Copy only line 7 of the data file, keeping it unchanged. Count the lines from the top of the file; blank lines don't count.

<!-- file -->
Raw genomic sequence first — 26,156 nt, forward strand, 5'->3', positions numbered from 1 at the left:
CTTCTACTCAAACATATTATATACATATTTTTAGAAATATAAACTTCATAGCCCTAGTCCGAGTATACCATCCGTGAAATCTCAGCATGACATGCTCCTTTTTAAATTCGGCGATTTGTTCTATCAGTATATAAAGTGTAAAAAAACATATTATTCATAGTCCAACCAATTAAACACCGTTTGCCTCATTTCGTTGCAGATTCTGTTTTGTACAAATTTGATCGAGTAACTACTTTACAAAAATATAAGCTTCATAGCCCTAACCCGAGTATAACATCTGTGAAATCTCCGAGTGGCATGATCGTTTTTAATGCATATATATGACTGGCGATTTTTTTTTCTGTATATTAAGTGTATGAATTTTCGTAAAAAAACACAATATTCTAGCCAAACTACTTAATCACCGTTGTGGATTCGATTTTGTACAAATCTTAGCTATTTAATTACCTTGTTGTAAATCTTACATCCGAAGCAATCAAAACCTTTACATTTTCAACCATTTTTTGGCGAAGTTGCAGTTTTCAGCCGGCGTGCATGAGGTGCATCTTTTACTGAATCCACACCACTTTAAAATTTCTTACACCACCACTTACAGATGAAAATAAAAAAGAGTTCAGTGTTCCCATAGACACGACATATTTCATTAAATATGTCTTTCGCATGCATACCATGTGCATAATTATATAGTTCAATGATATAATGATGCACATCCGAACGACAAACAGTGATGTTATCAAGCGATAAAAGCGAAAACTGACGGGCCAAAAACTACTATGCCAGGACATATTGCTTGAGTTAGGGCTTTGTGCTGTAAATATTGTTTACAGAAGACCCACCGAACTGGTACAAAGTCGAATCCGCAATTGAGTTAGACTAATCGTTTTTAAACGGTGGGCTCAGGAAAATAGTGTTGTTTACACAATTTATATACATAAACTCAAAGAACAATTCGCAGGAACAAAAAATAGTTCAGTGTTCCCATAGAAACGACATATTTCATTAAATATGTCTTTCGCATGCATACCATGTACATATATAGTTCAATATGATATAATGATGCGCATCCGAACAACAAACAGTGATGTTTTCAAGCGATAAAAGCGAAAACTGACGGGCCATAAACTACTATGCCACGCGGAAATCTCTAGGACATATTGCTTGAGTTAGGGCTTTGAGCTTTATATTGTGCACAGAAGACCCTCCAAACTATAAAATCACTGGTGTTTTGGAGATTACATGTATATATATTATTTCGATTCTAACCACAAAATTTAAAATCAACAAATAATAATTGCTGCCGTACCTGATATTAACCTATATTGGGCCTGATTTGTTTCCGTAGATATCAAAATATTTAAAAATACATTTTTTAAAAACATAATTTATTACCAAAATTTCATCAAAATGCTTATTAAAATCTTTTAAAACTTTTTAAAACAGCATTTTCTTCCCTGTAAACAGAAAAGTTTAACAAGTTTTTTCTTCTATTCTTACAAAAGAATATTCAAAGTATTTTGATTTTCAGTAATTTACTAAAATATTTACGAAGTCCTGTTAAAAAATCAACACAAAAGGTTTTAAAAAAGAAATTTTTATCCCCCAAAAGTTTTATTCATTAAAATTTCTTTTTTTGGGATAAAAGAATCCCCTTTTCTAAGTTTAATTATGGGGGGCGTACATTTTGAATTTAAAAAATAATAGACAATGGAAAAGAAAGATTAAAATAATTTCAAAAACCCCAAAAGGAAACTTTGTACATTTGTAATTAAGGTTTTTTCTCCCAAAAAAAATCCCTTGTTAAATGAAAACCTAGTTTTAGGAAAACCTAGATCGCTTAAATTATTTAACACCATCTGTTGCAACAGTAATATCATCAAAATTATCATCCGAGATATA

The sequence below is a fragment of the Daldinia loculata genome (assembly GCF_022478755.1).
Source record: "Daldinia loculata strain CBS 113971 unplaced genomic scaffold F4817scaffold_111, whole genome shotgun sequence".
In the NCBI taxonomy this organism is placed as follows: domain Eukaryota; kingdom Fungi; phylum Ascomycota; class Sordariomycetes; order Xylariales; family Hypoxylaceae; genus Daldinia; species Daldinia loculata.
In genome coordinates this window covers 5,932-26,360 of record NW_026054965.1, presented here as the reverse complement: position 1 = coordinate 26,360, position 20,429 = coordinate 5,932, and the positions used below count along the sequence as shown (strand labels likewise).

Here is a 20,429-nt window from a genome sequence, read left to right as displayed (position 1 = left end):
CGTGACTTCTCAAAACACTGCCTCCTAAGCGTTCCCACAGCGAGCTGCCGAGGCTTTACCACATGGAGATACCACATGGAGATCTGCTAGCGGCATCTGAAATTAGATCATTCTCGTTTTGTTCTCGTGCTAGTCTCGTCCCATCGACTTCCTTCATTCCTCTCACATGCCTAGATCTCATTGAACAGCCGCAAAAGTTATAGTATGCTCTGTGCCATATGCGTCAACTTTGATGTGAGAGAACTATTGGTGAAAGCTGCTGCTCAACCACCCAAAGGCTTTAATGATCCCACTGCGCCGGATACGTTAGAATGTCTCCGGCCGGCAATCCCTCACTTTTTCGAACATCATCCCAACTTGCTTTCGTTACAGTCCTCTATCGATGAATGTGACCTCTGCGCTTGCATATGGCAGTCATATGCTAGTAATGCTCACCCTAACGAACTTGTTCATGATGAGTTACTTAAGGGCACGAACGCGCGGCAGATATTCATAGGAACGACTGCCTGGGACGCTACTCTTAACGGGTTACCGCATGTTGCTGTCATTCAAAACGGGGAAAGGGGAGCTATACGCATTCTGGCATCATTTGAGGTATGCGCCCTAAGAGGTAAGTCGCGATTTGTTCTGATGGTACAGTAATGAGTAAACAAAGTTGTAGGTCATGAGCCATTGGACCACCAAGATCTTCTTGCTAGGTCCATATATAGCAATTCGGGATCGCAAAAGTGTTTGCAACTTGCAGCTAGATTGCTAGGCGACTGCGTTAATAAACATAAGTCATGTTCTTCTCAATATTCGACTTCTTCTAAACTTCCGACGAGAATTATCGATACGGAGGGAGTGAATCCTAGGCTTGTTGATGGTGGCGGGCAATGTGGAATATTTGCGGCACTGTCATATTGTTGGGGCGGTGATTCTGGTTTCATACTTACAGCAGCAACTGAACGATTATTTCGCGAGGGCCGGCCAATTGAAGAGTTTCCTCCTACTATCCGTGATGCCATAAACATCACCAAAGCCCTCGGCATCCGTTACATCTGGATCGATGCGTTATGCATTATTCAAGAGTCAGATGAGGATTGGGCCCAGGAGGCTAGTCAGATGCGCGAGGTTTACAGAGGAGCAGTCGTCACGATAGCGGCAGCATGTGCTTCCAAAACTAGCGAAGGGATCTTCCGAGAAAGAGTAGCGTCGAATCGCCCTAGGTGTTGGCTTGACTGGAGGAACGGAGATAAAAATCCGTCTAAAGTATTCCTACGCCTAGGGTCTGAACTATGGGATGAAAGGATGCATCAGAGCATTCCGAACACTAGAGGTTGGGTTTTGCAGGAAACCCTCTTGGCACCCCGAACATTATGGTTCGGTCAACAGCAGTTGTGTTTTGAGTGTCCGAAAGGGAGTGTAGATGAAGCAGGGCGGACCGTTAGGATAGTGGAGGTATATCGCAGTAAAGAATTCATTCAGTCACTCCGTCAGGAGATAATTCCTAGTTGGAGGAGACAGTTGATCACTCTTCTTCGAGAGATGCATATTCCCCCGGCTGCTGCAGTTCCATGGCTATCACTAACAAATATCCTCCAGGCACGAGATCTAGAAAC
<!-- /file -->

Here is a 20,429-nt window from a genome sequence, read left to right as displayed (position 1 = left end):